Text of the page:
The combination of Discovery and WarnerMedia would form a tremendously scaled programmer for distributors to contend with. That might not necessarily be a bad thing for the pay TV bundle.
According to S&P Global, the combined company would own 29 U.S. basic cable networks that account for more than 30% of total industry advertising revenue and roughly a quarter of total cable network industry revenue. It would seem like a behemoth like that could demand any type of affiliate fee increases it desires and push the bundle past the breaking point.
However, MoffettNathanson sees the potential merger driving both sides to preserve the status quo. For Discovery-WarnerMedia, assembling such a large portfolio of cable networks would discourage it from strip mining so much of the best content out of linear and sending it to streaming. For distributors, accepting higher renewal rates would likely be preferrable to dropping all those networks even on a temporary basis.
“It’s awfully hard to imagine that any distributor would be willing to drop a combined Discovery/WarnerMedia. Doing so would be tantamount to exiting the category entirely,” wrote Craig Moffett in a research note.
But MoffettNathanson warned that the potential merger does nothing to change demand from consumers for traditional pay TV, which is currently declining at a 7.6% annual rate—or about 4.5% when virtual MVPDs are factored in.
“But the merger does make it less likely that it meaningfully accelerates. Or, more pointedly, it makes it less likely that the whole system completely implodes,” wrote Moffett.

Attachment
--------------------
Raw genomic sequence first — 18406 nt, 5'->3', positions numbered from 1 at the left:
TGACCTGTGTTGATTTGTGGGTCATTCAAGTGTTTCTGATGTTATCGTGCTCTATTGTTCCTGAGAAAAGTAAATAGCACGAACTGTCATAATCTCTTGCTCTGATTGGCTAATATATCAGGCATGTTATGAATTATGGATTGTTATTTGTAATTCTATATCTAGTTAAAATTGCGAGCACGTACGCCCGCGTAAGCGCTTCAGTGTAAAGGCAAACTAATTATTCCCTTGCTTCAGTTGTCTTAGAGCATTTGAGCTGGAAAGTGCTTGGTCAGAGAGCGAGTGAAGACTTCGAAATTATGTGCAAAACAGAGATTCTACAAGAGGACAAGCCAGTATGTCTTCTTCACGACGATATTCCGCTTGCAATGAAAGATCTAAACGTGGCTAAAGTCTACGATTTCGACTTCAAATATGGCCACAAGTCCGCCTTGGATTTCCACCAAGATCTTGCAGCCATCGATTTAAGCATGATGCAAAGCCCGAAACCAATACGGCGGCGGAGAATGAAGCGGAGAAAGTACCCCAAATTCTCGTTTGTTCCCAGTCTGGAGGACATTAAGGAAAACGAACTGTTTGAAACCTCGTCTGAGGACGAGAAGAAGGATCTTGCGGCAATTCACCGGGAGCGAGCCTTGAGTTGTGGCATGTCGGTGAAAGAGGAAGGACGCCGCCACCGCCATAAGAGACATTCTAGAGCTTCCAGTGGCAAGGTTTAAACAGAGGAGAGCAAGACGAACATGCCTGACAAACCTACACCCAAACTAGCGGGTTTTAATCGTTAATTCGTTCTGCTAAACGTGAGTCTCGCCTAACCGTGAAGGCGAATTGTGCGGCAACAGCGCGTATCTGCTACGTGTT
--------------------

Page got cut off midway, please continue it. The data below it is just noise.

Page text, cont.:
Discovery CEO David Zaslav, speaking last week at a press conference, said that Charter CEO Tom Rutledge and Comcast CEO Brian Roberts are both focused on how they can hold onto the traditional bundle, and that a combined Discovery-WarnerMedia would be “very friendly and positive” toward that end.
“If we continue to invest in it, which we will, it should give some additional legs to the bundle,” he said.
Discovery in the U.S. has some of the most popular cable networks but Zaslav, speaking this week at a J.P. Morgan investor conference, said that the WarnerMedia deal gives them a major news network in CNN and Turner’s deals with the MLB, NBA and NHL. He said all that content opens up opportunities to work with pay TV providers on products for traditional linear TV subscribers and broadband subscribers.
“We have this great menu and together I think there are lots of interesting things we can do,” he said.
FierceVideo May 28, 2021 at 07:56PM Ben Munson
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